A Study of the African-American Mosaic: A Library of Congress Resource Guide for the Study of Black History and Culture

Essay by KNoorishadUniversity, Bachelor'sA+, October 2006

download word file, 2 pages 4.1

One of the many exhibits displayed at the Library of Congress is The African-American Mosaic: A Library of Congress Resource Guide for the Study of Black History and Culture. The exhibit covers nearly 500 years of African-American history in the Western Hemisphere. It includes books, periodicals, prints, photographs, music, film, and recorded sound covering four substantive areas: (1) Colonization, (2) Abolition, (3) Migrations, and (4) the Works Projects Administration ("WPA"). The Library's purpose for presenting this exhibit was to spur interest in African-American history and to open avenues for academics to further research subject-matter relating the African American Mosaic to African-American history.

The beginning of the colonization movement was becoming apparent in the eighteenth century due to the diversity of proposed plans amongst the whites and the African-Americans. Some African-Americans believed in prospering in the United States as free citizens practicing their full legal rights. This conflicted the white man's view of using colonization to rid the United States of all African-Americans, at the same time, setting them free of racial discrimination.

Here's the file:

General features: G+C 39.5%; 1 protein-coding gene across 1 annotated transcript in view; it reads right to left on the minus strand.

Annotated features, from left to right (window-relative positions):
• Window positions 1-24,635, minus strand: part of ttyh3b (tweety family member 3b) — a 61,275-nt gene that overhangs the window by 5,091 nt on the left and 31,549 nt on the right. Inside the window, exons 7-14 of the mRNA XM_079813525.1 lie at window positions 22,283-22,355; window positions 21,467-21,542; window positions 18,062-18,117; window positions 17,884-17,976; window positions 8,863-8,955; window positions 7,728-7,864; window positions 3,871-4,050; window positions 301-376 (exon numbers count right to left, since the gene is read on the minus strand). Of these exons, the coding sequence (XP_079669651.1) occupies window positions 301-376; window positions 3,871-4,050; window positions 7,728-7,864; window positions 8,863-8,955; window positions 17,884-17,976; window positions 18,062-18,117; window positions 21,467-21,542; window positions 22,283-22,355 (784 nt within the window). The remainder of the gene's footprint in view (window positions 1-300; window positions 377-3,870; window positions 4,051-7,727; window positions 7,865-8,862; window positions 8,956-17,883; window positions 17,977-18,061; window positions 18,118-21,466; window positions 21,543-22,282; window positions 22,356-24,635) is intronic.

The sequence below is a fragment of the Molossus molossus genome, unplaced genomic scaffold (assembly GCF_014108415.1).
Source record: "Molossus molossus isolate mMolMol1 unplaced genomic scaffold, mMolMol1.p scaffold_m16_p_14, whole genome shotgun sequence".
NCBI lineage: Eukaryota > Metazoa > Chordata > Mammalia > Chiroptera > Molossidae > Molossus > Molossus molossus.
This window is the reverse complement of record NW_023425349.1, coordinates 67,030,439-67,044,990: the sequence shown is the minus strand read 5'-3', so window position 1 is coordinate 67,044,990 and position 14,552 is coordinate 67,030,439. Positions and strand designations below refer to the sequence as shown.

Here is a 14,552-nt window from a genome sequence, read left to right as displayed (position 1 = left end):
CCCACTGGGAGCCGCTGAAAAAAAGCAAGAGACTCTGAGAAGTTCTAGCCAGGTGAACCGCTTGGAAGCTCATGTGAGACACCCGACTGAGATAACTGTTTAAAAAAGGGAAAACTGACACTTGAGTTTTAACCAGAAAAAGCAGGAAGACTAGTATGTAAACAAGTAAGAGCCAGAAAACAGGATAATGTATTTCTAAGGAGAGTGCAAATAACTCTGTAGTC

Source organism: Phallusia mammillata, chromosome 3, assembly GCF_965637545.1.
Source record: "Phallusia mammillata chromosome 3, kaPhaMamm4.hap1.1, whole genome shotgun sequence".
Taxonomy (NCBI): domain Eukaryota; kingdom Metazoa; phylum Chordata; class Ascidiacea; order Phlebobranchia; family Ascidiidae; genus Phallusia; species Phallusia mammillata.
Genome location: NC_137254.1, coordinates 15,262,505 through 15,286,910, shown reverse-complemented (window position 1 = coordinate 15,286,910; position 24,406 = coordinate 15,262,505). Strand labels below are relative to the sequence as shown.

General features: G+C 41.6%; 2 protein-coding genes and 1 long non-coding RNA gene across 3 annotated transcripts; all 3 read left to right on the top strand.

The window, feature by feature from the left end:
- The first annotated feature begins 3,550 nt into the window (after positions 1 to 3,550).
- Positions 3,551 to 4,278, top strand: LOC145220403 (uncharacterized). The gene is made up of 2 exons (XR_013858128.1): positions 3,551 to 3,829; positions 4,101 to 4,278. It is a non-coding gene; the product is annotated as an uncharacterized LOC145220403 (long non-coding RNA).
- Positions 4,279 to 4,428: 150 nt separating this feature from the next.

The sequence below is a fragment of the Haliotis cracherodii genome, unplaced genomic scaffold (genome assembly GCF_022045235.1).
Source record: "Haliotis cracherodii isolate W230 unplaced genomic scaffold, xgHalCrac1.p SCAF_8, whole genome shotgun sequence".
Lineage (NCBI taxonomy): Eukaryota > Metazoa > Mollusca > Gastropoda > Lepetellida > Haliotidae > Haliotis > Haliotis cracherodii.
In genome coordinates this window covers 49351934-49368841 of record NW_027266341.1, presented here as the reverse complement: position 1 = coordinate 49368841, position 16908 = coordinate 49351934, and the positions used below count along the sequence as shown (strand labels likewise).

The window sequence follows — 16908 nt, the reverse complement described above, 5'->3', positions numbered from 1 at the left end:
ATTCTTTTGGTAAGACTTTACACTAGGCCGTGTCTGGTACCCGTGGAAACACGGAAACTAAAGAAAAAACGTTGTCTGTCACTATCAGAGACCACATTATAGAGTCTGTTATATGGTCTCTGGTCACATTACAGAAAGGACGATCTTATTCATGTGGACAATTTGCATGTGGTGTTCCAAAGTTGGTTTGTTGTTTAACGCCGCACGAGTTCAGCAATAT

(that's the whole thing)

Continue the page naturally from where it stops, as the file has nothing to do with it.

As an alternative to these different courses of action, a group called the American Colonization Society ("ACS") was formed in 1817. Within thirty years they established an independent nation called Liberia in west Africa. By retaining the American manners, dress, architecture, and government style, a "pseudo America" was reconstructed in Liberia by the African-Americans. An American-like government was formed by having Joseph Jenkins Roberts as the first black ACS governor and later became the first president to lead the new nation. The African-Americans set forth great effort in order to create a well developed colony, however, harsh attacks by abolitionists, eventually decreased financial support, thus rendering Liberia a place more concerned with education and religion as opposed to emigration. In 1964, after the dissolution of...